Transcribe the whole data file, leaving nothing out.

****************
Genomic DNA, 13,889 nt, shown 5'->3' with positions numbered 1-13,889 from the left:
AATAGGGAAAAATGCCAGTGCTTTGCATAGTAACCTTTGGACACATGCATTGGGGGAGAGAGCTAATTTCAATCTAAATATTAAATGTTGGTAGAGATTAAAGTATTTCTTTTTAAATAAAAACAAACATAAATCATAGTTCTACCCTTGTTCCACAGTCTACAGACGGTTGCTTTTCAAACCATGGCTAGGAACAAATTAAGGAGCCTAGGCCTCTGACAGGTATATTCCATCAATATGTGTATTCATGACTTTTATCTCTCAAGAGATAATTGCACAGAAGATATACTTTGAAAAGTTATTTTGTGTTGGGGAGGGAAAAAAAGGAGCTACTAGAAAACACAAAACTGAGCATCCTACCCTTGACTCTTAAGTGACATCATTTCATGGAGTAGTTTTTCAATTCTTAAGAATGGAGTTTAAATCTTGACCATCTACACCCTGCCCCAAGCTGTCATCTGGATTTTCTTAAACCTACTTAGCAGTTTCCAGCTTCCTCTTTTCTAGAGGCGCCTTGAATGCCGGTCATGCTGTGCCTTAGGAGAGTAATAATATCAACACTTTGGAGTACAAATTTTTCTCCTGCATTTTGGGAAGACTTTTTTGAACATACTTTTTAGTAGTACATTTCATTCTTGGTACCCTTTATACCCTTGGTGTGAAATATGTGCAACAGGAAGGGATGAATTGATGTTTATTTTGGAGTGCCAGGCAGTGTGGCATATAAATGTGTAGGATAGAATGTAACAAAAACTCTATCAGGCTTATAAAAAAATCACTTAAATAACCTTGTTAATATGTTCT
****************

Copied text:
Genomic DNA, 13,889 nt, shown 5'->3' with positions numbered 1-13,889 from the left:
AATAGGGAAAAATGCCAGTGCTTTGCATAGTAACCTTTGGACACATGCATTGGGGGAGAGAGCTAATTTCAATCTAAATATTAAATGTTGGTAGAGATTAAAGTATTTCTTTTTAAATAAAAACAAACATAAATCATAGTTCTACCCTTGTTCCACAGTCTACAGACGGTTGCTTTTCAAACCATGGCTAGGAACAAATTAAGGAGCCTAGGCCTCTGACAGGTATATTCCATCAATATGTGTATTCATGACTTTTATCTCTCAAGAGATAATTGCACAGAAGATATACTTTGAAAAGTTATTTTGTGTTGGGGAGGGAAAAAAAGGAGCTACTAGAAAACACAAAACTGAGCATCCTACCCTTGACTCTTAAGTGACATCATTTCATGGAGTAGTTTTTCAATTCTTAAGAATGGAGTTTAAATCTTGACCATCTACACCCTGCCCCAAGCTGTCATCTGGATTTTCTTAAACCTACTTAGCAGTTTCCAGCTTCCTCTTTTCTAGAGGCGCCTTGAATGCCGGTCATGCTGTGCCTTAGGAGAGTAATAATATCAACACTTTGGAGTACAAATTTTTCTCCTGCATTTTGGGAAGACTTTTTTGAACATACTTTTTAGTAGTACATTTCATTCTTGGTACCCTTTATACCCTTGGTGTGAAATATGTGCAACAGGAAGGGATGAATTGATGTTTATTTTGGAGTGCCAGGCAGTGTGGCATATAAATGTGTAGGATAGAATGTAACAAAAACTCTATCAGGCTTATAAAAAAATCACTTAAATAACCTTGTTAATATGTTCT